The seemingly small battles are not small battles at all. The problem is that sometimes we are not used to see the big picture, the whole story; we are so tangled up in our daily duties and to-do lists, that we forget what we are actually doing with those little ones we have at our table every morning spilling milk on the floor. Keep this in mind, every decision we face, everyno,” everyyes,” every step we take (or not take) is important because day after day, over and over, we are building character in our children’s lives. The over-looked tantrums of a two year old boy, will eventually turn into the slamming of a door of a teenager, and then into a husband who yells at his wife. With every decision, with every moment of discipline, with every hug, with every book we read aloud, and with every prayer we are building an adult’s character.

And if you are the mom of adult children, please, don’t despise the struggles of younger mommas. Encourage them instead to persevere, to keep pressing on. Remember that you were once changing diapers and asked in every single online forum help on how to choose the best how-to-read curriculum; remember that you didn’t know how to teach your little one how to be polite and look in the eye of the elderly woman at church; remember that every time you asked your child to turn off his game-boy when having company (iPods were not in the market yet) was a big thing.

Each struggle, each decision that my husband and I have made in the last 20 years has brought us to where we are now with our young adult children. There were no short-cuts; it has been a day after day race.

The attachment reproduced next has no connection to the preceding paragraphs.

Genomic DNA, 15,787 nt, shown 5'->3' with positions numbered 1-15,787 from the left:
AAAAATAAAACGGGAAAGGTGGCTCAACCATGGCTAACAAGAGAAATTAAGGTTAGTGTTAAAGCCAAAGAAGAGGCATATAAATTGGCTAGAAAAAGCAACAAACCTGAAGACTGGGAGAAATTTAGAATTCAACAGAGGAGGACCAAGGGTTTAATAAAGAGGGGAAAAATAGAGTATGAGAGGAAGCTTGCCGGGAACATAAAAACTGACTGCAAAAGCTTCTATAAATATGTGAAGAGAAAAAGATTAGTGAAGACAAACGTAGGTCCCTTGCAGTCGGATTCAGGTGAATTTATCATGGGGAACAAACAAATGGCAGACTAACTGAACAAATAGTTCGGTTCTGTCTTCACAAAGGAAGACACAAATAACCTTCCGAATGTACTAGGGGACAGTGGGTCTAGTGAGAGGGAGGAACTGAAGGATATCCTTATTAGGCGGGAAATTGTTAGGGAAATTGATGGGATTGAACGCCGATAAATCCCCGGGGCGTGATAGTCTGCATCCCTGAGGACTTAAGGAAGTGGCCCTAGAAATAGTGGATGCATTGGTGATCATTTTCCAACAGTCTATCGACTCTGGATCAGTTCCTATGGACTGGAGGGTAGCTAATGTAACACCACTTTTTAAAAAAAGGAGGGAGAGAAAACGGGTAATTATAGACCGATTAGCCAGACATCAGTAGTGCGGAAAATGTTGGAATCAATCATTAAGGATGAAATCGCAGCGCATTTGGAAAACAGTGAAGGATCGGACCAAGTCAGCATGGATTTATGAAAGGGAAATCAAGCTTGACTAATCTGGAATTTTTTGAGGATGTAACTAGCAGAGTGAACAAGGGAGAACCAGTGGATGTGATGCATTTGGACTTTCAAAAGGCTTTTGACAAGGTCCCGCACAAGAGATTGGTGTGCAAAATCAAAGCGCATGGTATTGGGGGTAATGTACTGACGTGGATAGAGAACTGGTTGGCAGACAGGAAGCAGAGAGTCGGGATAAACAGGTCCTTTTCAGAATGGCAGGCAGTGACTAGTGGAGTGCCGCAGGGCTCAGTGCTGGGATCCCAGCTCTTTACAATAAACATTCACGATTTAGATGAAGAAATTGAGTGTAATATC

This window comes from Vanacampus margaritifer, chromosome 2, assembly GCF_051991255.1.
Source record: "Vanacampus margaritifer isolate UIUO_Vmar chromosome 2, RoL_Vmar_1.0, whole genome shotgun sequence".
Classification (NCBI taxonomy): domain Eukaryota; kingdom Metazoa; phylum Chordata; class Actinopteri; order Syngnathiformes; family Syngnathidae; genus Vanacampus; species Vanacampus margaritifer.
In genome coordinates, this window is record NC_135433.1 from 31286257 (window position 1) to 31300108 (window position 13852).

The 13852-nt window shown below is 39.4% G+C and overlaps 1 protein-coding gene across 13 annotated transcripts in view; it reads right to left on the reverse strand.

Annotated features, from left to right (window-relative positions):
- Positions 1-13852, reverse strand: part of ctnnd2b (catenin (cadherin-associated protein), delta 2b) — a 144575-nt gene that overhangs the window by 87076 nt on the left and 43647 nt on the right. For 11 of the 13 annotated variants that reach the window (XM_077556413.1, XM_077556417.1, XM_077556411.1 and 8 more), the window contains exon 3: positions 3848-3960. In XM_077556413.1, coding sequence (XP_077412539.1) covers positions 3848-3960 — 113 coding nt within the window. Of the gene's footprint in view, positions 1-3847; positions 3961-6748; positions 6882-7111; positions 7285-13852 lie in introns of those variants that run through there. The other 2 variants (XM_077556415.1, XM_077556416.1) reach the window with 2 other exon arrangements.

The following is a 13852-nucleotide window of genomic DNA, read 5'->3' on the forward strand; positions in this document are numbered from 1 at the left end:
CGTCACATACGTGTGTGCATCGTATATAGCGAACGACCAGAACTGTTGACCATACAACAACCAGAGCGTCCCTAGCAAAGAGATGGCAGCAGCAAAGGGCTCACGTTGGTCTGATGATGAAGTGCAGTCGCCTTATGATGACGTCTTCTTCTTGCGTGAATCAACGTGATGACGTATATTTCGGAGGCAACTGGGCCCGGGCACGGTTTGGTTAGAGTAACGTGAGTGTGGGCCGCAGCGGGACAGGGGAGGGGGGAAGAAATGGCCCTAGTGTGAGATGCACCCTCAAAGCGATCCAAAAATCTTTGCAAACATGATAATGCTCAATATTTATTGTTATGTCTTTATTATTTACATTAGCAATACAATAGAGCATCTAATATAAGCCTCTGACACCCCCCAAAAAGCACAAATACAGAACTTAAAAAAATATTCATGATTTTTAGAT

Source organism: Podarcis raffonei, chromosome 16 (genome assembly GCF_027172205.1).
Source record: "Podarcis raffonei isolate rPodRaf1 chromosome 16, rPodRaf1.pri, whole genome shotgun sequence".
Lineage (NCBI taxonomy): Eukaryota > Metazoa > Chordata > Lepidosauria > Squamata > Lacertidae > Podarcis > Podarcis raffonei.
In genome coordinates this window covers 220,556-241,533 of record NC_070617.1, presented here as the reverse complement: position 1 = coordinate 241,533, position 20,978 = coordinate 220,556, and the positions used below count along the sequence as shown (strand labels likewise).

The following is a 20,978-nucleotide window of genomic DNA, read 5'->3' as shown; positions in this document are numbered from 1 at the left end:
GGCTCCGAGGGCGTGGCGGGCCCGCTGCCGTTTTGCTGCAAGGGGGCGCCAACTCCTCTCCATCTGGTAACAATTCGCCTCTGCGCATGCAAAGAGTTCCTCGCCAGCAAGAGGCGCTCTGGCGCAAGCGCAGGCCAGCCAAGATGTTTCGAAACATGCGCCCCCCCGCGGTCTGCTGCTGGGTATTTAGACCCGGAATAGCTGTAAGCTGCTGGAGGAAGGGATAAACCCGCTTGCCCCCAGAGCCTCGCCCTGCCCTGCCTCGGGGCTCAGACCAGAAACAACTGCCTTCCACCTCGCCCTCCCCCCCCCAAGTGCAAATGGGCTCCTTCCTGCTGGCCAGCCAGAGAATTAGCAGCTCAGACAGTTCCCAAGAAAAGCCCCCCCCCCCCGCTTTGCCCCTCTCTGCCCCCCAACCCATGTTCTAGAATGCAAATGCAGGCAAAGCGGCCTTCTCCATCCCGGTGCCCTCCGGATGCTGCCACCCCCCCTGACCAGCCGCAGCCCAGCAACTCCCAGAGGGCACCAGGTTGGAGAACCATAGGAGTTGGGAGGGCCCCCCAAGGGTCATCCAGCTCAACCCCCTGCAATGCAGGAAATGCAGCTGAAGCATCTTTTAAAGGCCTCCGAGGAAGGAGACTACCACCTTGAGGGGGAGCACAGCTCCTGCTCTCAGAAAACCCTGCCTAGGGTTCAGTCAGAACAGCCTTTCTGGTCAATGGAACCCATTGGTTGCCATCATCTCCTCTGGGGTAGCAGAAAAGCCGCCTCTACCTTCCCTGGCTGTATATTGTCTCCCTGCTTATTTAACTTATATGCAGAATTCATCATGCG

So be encouraged; what you do today is important, is your vocation, is what God has appointed for you to do in this season. You are not just doing ordinary things. You are building lives. Read that again: You are building lives. Your words and example, your time and prayers, your hugs and the correction you firmly give in love, all are needed in the process. Don’t be weary of doing what is good. God has promised that in due season you will reap, if you don’t give up.

Becky

A Christian Community is not a Dream World.

Westminster Bookstore

This year I’ve decided I had to re-read some books on relationships that cannot be read only once. Face to Face by Wilkins is one of them, the other one is Life Together: The Classic Exploration of Christian Community by Dietrich Bonhoeffer.  In my opinion, these two books complement each other perfectly. Wilkins warns us about the sin of isolation, and Bonhoeffer reminds us that yes, we are called to live in community, but that “Christian brotherhood is not an ideal, but a divine reality.”

Here are a few passages of Bonhoeffer’s book where he explains this in more detail: